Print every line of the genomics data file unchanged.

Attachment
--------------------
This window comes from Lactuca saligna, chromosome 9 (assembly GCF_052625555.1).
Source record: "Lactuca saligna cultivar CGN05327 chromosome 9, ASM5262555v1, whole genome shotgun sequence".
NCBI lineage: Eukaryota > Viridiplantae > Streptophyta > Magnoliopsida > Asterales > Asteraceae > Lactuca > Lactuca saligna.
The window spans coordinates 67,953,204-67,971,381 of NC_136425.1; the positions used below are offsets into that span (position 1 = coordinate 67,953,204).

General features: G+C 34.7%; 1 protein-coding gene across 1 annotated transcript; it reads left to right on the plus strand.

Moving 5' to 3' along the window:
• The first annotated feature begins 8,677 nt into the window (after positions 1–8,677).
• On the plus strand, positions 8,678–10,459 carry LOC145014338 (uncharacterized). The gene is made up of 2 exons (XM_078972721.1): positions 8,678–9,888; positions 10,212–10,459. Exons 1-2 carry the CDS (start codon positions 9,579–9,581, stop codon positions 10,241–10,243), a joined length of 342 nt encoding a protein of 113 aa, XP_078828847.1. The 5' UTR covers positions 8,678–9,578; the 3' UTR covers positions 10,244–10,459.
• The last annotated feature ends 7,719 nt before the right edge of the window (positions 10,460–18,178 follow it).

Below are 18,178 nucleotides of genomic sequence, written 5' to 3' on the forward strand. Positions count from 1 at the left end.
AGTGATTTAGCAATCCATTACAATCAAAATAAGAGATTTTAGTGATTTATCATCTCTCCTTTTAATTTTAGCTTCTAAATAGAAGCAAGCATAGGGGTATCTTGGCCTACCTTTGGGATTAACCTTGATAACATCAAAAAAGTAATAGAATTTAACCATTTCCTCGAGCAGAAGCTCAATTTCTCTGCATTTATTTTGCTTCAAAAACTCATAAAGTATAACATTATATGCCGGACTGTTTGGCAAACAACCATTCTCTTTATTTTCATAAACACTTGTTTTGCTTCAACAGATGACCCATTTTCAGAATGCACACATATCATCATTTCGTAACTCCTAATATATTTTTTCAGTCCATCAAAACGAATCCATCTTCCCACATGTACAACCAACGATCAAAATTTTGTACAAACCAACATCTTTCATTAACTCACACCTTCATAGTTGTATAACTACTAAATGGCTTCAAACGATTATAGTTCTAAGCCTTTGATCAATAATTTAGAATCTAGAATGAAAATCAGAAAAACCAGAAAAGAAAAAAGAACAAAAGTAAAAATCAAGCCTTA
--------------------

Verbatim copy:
This window comes from Lactuca saligna, chromosome 9 (assembly GCF_052625555.1).
Source record: "Lactuca saligna cultivar CGN05327 chromosome 9, ASM5262555v1, whole genome shotgun sequence".
NCBI lineage: Eukaryota > Viridiplantae > Streptophyta > Magnoliopsida > Asterales > Asteraceae > Lactuca > Lactuca saligna.
The window spans coordinates 67,953,204-67,971,381 of NC_136425.1; the positions used below are offsets into that span (position 1 = coordinate 67,953,204).

General features: G+C 34.7%; 1 protein-coding gene across 1 annotated transcript; it reads left to right on the plus strand.

Moving 5' to 3' along the window:
• The first annotated feature begins 8,677 nt into the window (after positions 1–8,677).
• On the plus strand, positions 8,678–10,459 carry LOC145014338 (uncharacterized). The gene is made up of 2 exons (XM_078972721.1): positions 8,678–9,888; positions 10,212–10,459. Exons 1-2 carry the CDS (start codon positions 9,579–9,581, stop codon positions 10,241–10,243), a joined length of 342 nt encoding a protein of 113 aa, XP_078828847.1. The 5' UTR covers positions 8,678–9,578; the 3' UTR covers positions 10,244–10,459.
• The last annotated feature ends 7,719 nt before the right edge of the window (positions 10,460–18,178 follow it).

Below are 18,178 nucleotides of genomic sequence, written 5' to 3' on the forward strand. Positions count from 1 at the left end.
AGTGATTTAGCAATCCATTACAATCAAAATAAGAGATTTTAGTGATTTATCATCTCTCCTTTTAATTTTAGCTTCTAAATAGAAGCAAGCATAGGGGTATCTTGGCCTACCTTTGGGATTAACCTTGATAACATCAAAAAAGTAATAGAATTTAACCATTTCCTCGAGCAGAAGCTCAATTTCTCTGCATTTATTTTGCTTCAAAAACTCATAAAGTATAACATTATATGCCGGACTGTTTGGCAAACAACCATTCTCTTTATTTTCATAAACACTTGTTTTGCTTCAACAGATGACCCATTTTCAGAATGCACACATATCATCATTTCGTAACTCCTAATATATTTTTTCAGTCCATCAAAACGAATCCATCTTCCCACATGTACAACCAACGATCAAAATTTTGTACAAACCAACATCTTTCATTAACTCACACCTTCATAGTTGTATAACTACTAAATGGCTTCAAACGATTATAGTTCTAAGCCTTTGATCAATAATTTAGAATCTAGAATGAAAATCAGAAAAACCAGAAAAGAAAAAAGAACAAAAGTAAAAATCAAGCCTTA